Upon first looking at The Curiosity a viewer is not completely aware of all of the objects in the composition. The element of light is what makes these objects more noticeable; such as the winding key on the table’s ledge that gives off a golden hue and is further emphasized by the piel’s body language pointing to the key. If the element of light is to be discussed in The Curiosity then most notably the woman on the right shimmers with luminescence – her costume as well as her countenance.

With such brilliance transposing the portrait it is a wonder that the woman stands at such a distance from the main action of the painting. This distance is only emphasized by Borch’s use of light on her. This leads the viewer to wonder the cause of the distance and to become enraptured by the back story of the moment of the painting and the relationship among these three women. Thus, by the use of light, Borch has made the viewer not only appreciate a fine painting but to become engrossed in the psychology of the characters and their reasons for standing the way he has painted them.

In this psychological history of the women, the viewer becomes aware of something else; a voyeuristic tone to the painting. The intimate moment of a woman opening a letter that may (by the stance of the women surrounding her) be from a lover or gentleman caller makes the viewer realize that the painter is a man, and that the interest of all of the women is of a man. Thus, the painter through these psychological stances becomes the object of the viewer’s scrutiny (76).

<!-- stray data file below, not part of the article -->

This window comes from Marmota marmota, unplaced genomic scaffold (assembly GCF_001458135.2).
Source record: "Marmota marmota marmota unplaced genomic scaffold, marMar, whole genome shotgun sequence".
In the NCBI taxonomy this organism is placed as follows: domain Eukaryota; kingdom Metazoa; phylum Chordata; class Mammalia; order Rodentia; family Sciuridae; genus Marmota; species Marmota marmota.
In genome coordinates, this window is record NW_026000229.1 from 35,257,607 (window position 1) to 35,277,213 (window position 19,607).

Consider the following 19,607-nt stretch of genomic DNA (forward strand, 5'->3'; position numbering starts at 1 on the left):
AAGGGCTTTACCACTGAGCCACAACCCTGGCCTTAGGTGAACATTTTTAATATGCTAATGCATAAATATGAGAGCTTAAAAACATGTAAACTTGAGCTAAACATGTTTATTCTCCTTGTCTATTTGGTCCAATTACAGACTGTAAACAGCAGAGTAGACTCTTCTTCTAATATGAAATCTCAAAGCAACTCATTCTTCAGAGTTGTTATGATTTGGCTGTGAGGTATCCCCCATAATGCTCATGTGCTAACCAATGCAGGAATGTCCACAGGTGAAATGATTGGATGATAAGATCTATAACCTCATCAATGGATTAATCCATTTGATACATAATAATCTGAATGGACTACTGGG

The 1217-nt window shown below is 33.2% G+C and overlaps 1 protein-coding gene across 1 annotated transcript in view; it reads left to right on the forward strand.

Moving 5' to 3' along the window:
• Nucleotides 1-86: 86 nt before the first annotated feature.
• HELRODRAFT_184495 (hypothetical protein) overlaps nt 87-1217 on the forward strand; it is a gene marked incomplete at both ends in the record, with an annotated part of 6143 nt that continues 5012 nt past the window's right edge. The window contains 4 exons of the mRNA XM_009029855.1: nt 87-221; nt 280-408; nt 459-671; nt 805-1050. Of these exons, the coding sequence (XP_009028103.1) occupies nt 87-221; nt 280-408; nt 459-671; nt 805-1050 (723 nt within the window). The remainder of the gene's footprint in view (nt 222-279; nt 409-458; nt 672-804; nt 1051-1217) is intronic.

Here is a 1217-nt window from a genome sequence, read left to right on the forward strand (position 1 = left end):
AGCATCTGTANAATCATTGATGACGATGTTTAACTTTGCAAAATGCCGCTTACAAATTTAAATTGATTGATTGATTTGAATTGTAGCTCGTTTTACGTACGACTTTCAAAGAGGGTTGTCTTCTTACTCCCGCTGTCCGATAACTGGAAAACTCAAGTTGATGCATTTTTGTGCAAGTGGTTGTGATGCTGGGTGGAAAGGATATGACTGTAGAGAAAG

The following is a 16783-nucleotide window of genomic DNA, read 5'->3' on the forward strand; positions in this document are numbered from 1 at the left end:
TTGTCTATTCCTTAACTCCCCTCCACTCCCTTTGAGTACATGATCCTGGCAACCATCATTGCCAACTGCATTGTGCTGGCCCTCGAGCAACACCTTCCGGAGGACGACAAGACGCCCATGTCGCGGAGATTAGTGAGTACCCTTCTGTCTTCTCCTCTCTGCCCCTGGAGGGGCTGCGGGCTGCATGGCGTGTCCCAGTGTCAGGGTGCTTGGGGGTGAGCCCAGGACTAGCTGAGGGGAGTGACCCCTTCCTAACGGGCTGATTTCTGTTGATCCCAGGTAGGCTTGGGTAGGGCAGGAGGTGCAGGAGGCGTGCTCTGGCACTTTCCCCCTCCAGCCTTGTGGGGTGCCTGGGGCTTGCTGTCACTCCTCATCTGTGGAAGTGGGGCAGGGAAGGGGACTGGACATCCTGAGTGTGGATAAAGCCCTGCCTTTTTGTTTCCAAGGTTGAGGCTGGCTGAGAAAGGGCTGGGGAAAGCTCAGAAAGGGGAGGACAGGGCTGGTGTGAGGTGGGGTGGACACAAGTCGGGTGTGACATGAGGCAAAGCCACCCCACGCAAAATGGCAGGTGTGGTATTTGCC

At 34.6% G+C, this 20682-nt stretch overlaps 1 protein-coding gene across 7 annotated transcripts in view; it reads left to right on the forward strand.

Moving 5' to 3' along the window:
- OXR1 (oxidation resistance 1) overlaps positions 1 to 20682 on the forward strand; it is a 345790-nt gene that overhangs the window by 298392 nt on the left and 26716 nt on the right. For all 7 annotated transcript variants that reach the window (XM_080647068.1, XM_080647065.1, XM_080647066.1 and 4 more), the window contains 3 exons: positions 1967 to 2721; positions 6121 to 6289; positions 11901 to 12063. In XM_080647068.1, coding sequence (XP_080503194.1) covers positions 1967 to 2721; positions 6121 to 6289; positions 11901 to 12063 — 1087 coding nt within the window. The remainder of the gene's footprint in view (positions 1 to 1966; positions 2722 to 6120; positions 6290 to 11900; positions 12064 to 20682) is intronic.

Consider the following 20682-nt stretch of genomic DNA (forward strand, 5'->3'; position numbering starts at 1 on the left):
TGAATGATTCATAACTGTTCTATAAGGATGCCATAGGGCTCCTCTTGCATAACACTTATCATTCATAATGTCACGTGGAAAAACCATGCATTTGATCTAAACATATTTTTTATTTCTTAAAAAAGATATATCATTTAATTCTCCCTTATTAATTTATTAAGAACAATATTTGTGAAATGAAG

Upon revisiting the painter as the background object of the painting, the viewer must once again re-examine the objects on the table and their significance to the painter’s life. The time piece once again must be examined not as an abstract composition of temperance but as a revelation to the viewer of the artist’s own timeframe. Time is often associated with death, thereby; the death of the painter’s uncle during this time is significant. It is the uncle who allowed him his introduction to Charles I and which thereby gained him his entrance into the art world.

It seems that Borch is writing his own life history in the small objects on the table. The death of Borch’s mother Anna Bufkens would perhaps be also realistically attached to the significance to the time piece. The complex nature of the painting is revealed; the women gathering around the letter are anxious to find out the lover’s intentions but the objects on the table tell of lives and lovers past. Love quickly follows death for the viewers in Borch’s painting.